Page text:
EJB programming & troubleshooting: Maximum Number of Cursors Exceeded, Help!?
- Posted by: Doug Picariello
- Posted on: August 05 2002 12:20 EDT
I am in the midst of developing a J2EE application. The application implements JSPs, Servlets, Session Beans, and Entity Beans. We are using Websphere 4.0.3 and the backend database is Oracle 8.1.5 and we use stored procedures heavily.
The problem we are currently experiencing is this: We continually get Maximum Number Of Cursors Exceeded. It seems as though a new cursor is opened for every call to a stored procedure and the cursor is never closed. I explicityle close all recordsets and callable statements on the java side.
I have increased the open_cursors parameter in the init.ora file on the server, however this is not a solution it is a temporary fix. I have also set the _closed_cached_open_cursors parameter = true. All this to no avail. Can anyone tell me if there is a solution to this problem? Does websphere have a problem handling cursors and thus stored procedures?
- Maximum Number of Cursors Exceeded, Help!? by Web Master on August 05 2002 12:57 EDT
- Maximum Number of Cursors Exceeded, Help!? by Daniel Lang on August 06 2002 03:20 EDT
- Maximum Number of Cursors Exceeded, Help!? by Catalin Barbulescu on August 06 2002 10:26 EDT
What driver are you using?
Are you closing everything in finally blocks? Are you able to step through your code or debug it to make sure its actually invoking close on the appropriate resources?
Just a few thoughts, maybe you've solved it already.
Check out this link (needs otn login):
Memory Leaks and Running Out of Cursors
If you receive messages that you are running out of cursors or that you are running out of memory, make sure that all your Statement and ResultSet objects are explicitly closed. The Oracle JDBC drivers do not have finalizer methods. They perform cleanup routines by using the close() method of the ResultSet and Statement classes. If you do not explicitly close your result set and statement objects, significant memory leaks can occur. You could also run out of cursors in the database. Closing a result set or statement releases the corresponding cursor in the database.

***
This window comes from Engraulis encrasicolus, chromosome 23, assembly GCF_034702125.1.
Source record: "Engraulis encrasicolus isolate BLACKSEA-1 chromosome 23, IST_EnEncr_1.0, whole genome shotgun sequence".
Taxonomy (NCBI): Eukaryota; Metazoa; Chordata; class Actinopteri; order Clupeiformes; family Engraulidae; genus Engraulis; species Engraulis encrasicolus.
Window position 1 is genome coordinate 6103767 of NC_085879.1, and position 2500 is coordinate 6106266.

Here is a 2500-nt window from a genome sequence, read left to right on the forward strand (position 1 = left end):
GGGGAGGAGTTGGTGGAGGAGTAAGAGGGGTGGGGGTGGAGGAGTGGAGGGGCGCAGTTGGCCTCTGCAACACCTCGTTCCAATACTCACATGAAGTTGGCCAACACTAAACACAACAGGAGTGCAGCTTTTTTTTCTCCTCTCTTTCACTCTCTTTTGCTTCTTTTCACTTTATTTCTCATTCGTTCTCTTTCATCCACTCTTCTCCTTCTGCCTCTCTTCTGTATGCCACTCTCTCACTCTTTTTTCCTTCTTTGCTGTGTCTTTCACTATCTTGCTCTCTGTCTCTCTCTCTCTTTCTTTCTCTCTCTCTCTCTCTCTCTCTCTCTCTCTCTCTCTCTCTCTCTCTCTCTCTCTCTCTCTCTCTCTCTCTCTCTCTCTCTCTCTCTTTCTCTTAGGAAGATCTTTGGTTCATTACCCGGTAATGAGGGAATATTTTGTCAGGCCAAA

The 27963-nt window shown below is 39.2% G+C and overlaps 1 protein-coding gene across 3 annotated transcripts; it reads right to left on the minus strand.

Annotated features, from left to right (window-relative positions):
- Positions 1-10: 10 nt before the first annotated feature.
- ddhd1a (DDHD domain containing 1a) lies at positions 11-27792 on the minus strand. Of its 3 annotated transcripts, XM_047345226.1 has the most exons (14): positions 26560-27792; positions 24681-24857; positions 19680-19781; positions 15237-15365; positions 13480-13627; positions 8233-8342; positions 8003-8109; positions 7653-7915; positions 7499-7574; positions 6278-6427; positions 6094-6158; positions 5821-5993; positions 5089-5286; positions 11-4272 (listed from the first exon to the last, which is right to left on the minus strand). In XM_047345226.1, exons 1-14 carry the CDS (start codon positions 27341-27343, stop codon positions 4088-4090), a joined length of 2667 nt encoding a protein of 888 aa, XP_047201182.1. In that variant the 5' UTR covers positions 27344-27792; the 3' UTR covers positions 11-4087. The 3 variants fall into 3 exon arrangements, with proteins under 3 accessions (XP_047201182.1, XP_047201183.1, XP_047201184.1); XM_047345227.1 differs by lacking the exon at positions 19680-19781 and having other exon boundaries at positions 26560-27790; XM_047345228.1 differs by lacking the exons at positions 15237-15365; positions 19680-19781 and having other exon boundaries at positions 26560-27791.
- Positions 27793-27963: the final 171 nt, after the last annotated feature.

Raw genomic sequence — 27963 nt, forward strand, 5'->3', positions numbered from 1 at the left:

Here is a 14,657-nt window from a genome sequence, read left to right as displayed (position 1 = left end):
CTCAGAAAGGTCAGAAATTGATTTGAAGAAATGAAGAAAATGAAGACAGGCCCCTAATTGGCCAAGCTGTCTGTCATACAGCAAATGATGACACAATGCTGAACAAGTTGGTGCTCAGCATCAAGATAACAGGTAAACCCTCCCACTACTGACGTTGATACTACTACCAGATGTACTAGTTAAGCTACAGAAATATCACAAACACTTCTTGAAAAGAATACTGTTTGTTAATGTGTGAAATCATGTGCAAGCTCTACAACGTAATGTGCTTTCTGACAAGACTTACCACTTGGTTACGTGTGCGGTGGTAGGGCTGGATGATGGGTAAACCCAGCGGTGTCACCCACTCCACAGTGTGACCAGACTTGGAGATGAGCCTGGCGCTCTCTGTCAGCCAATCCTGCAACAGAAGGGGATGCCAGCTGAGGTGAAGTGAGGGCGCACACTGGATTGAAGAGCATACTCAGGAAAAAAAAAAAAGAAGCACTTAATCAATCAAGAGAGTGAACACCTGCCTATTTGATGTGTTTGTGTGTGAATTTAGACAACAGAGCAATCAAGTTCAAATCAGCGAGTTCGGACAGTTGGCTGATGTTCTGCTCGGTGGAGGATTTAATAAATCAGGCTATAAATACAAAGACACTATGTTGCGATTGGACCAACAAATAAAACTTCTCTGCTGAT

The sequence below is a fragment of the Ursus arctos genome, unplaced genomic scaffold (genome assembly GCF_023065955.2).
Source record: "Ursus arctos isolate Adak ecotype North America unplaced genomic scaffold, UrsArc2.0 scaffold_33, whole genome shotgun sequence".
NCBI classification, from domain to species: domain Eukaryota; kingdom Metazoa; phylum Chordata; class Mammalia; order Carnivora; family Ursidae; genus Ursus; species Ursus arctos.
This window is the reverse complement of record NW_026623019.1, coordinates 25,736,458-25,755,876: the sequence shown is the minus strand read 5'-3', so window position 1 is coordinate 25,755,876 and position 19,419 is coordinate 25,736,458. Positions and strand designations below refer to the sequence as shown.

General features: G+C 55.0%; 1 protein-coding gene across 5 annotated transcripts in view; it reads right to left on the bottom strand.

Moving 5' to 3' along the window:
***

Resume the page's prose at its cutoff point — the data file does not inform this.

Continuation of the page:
Similarly, you must explicitly close Connection objects to avoid leaking and running out of cursors on the server side. When you close the connection, the JDBC driver closes any open statement objects associated with it, thus releasing the cursor objects on the server side.
I think the sort of driver you are using could be your problem.
We had a similar problem where we provided code for someone else to integrate but they were losing connections on there server and therefore blamed our code.
In the end it turned out they where using the standard Oraclce driver and we were using the thin driver.
I think you have to use the thin driver for connection pooling.
Its worth a try anyway.
Don't ask me why or how...But there is an undocumented solution for this problem from websphere,weblogic and oracle tech support. The solution is to wrap the connection close() statement in the finally within a try catch block.You would never catch an exception but the problem would be solved and all the cursors will be closed. Amazing, isn't it?
con = creatConnection()
Make sure you also have a good look at your stored procedures - if you don't close your cursors there it will also cause trouble.
We have the same problem...
Be carefull, in a transaction, all the cursors are still open... even if you close them..., until the transaction it's commited/rollback...
This it's happend when the transaction it's too big...
Please ensure that u close the connection on each and every finally block of ur code.
This is due to the opening of a cursor for each and every dml commands to be executed in the db. In order to avoid it close the connection.
There is also a work around for this problem.
U hav to go to the DB and increase the cursor limit.